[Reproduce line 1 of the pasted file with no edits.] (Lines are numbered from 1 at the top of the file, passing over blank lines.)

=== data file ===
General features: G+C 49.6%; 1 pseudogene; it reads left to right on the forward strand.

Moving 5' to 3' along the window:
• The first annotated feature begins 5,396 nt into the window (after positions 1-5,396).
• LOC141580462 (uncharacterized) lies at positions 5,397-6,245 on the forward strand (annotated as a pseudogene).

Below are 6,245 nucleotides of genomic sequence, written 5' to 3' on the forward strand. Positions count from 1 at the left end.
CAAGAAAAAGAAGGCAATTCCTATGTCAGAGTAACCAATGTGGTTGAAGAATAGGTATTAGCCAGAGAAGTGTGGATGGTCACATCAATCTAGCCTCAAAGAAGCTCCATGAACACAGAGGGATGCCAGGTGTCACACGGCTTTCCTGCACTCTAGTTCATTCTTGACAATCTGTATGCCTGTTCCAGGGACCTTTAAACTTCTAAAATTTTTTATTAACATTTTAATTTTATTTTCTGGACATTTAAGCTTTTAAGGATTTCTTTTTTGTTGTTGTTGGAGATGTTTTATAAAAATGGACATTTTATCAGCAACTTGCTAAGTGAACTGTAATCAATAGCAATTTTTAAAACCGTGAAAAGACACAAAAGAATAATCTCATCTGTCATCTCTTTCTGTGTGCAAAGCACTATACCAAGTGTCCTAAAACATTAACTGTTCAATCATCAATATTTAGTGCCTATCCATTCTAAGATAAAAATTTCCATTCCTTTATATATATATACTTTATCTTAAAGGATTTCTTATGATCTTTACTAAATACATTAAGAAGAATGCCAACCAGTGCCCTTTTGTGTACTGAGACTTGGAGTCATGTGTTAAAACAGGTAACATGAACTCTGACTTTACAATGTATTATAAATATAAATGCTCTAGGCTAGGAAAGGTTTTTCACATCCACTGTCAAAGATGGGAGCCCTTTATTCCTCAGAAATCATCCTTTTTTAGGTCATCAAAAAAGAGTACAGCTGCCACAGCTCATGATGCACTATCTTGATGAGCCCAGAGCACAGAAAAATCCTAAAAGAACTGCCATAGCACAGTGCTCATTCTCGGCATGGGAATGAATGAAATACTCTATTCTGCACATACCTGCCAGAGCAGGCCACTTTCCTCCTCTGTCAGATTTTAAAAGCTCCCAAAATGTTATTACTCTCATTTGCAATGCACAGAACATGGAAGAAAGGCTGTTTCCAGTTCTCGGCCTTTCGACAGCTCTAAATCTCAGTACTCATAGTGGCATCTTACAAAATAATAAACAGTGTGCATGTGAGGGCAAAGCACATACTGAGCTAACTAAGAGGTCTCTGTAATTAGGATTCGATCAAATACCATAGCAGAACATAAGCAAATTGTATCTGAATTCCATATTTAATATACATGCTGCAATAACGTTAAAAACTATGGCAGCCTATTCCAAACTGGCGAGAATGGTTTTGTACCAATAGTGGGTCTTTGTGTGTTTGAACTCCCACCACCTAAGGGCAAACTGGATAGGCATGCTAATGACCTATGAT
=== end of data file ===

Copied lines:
General features: G+C 49.6%; 1 pseudogene; it reads left to right on the forward strand.